I have been teaching at the University level for 16 years. I began teaching at New York University (my alma mater) with a projector and slides (I wish I was kidding) and I loved it from day one. As a pediatric Speech Language Pathologist—you could say it is in my bones to want to help. And…teaching is an extension of helping—it feels good! I am passionate about my field and I love knowing I can instill that passion in soon-to-be SLPs. I also realized early on that teaching keeps me current in my field and I am continuously learning.
I will admit, when I was asked to teach graduate speech students online, I was hesitant. I could not really envision how that could actually work? And, I guess I am “old school” and originally thought, “how could an online program compare to a REAL, in-person program?” Well—over the past 2 years I have learned A LOT and what I have come to realize is that the online program is just as comprehensive (if not more!) Some may argue—but you do not really get to know your students—and I would respond, oh that’s quite the contrary—I have actually gotten to know many of my online students better!
how could an online program compare to a REAL, in-person program?”
Here’s how it works:
Your typical 15-week course graduate course in Speech Pathology would have an on-campus lecture, 1x per week for a predetermined time—let’s say 2 hours. The students would be required to attend these lectures and pass the criteria pre-selected for that course—midterm/final/presentation/paper…etc. So—how does this work for the online world? Those 15 weeks of course lectures have been pre-recorded and organized via modules—with built-in learning opportunities (this is called asynchronous content “async”). The students view these videos on their own time—before our scheduled, weekly “live session.” I am the live session leader –or the “face” of the class. I have an online classroom and the students log-in and meet as a class, weekly (this is the synchronous content).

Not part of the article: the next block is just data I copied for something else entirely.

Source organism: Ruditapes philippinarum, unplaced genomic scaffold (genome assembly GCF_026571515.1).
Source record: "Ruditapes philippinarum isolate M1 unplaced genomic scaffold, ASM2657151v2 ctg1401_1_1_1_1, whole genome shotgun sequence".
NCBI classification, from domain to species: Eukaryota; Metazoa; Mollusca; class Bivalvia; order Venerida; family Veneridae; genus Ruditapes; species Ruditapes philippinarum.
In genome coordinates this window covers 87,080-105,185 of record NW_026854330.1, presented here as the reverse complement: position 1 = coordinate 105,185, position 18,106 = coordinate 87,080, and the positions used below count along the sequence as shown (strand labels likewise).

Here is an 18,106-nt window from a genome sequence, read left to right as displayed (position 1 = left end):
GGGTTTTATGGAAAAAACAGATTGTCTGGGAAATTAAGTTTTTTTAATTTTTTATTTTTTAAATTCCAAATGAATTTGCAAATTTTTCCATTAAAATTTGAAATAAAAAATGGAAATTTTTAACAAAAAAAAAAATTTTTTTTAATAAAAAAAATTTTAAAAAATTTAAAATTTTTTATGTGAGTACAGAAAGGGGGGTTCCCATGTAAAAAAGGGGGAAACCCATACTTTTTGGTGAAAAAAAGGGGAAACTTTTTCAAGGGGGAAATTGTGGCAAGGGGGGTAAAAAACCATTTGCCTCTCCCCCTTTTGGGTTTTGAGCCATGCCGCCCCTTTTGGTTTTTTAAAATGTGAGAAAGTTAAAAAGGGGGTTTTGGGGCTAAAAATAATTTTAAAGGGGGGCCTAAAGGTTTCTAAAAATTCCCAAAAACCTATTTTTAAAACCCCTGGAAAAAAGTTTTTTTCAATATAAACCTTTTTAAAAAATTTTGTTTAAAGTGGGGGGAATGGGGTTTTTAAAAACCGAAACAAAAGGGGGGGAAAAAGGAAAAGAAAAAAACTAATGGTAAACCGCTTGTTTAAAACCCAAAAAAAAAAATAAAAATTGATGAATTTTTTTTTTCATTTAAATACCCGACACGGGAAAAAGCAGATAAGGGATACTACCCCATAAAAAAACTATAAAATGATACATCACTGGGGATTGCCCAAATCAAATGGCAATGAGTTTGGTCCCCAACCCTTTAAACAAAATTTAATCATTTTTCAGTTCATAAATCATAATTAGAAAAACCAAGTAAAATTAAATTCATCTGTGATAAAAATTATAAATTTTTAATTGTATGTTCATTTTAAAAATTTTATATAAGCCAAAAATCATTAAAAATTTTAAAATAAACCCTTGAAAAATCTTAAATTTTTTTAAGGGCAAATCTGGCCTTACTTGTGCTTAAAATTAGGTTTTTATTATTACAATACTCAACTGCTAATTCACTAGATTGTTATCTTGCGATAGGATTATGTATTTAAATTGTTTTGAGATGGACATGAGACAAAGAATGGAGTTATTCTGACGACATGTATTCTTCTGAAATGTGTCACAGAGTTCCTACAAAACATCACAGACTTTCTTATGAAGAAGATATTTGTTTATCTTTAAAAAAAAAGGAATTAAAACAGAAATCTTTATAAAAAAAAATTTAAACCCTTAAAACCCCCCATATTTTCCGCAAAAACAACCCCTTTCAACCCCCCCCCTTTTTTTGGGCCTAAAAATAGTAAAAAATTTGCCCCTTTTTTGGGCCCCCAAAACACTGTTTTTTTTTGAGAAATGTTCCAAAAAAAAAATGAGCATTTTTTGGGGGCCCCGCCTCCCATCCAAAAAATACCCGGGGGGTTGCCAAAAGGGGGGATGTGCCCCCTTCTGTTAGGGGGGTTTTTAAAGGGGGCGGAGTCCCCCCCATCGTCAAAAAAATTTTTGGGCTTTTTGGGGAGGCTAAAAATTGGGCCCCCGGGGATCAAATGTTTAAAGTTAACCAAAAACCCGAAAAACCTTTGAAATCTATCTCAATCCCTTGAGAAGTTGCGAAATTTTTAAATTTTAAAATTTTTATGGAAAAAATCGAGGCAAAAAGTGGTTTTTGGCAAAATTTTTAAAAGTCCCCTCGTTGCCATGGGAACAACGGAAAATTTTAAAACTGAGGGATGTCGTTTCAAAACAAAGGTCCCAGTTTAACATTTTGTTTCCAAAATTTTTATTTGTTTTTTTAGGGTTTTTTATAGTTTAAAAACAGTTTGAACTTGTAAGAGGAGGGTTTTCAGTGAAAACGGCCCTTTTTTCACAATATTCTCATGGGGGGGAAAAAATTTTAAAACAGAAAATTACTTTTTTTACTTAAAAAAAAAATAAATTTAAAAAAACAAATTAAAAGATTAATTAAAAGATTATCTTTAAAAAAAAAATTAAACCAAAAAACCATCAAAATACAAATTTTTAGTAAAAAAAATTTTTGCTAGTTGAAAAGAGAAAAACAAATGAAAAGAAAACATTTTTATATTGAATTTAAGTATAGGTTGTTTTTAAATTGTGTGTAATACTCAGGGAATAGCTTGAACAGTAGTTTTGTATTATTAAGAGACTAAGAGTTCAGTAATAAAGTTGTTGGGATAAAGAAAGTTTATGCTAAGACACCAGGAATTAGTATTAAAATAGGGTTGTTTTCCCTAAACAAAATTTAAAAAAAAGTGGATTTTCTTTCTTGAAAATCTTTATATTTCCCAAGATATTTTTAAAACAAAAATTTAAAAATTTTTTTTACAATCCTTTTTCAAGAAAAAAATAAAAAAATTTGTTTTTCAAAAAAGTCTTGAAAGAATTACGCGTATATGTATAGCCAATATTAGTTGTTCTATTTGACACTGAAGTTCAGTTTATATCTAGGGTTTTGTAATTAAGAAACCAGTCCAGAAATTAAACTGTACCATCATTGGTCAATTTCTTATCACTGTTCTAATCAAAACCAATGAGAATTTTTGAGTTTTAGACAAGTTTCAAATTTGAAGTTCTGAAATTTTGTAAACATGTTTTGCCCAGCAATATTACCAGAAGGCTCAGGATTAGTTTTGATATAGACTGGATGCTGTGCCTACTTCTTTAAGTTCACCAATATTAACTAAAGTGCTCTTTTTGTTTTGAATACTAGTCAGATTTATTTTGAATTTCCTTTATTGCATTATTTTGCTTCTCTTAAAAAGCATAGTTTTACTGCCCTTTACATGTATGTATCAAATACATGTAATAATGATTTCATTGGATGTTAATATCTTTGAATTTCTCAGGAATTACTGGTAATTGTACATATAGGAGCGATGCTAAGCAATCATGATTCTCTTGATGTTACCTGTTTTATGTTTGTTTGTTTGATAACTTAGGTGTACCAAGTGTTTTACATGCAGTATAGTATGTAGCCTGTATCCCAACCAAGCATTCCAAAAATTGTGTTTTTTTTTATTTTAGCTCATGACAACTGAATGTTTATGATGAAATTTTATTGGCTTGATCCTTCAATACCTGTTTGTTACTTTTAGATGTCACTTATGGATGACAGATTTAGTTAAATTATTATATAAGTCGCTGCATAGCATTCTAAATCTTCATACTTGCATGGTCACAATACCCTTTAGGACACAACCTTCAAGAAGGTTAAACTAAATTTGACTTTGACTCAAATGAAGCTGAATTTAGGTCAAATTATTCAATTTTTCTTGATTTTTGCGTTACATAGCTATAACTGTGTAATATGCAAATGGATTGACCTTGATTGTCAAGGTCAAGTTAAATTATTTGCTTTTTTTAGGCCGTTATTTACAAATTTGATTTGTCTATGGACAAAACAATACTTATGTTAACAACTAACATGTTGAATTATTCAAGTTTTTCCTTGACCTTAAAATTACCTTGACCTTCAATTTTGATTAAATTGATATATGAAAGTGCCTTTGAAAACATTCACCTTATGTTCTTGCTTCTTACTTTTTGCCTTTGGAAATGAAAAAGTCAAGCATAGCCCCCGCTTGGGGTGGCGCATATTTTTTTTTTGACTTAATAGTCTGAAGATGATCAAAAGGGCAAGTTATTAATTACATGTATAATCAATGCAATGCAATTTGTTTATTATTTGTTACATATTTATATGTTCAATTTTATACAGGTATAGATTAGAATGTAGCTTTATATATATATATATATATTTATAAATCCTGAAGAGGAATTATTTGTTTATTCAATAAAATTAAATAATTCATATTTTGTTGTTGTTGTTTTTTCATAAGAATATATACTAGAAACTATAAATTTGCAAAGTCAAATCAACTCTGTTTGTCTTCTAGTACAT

What I like:
- The virtual classrooms are small! When I teach on-campus, I can have as many as 30 students (which is a low number compared to other programs). When I teach on-line, my average class size has been between 8-10 students. I have had as many as 14 in a class (this is the cap) and as little as 4 (that was just lovely!)
- We reach students who would not be able to pursue a degree the typical way. This could be for a myriad of reasons—maybe they are in a very rural area and do not have access to a program. Or, they are a new mom and need to be home for their family (or a mom to five children—and need to be home for their family!) Or maybe they are battling a cancer diagnosis and don’t have the strength to commute. I have seen it all.
- I can see everyone’s names beneath their screen image—so there are no awkward moments when I am trying to remember a student’s name and I just…don’t. Having their names on the screen allows me to seamlessly call on them during class discussion—which is a helpful way to gauge what they know and subsequently don’t know.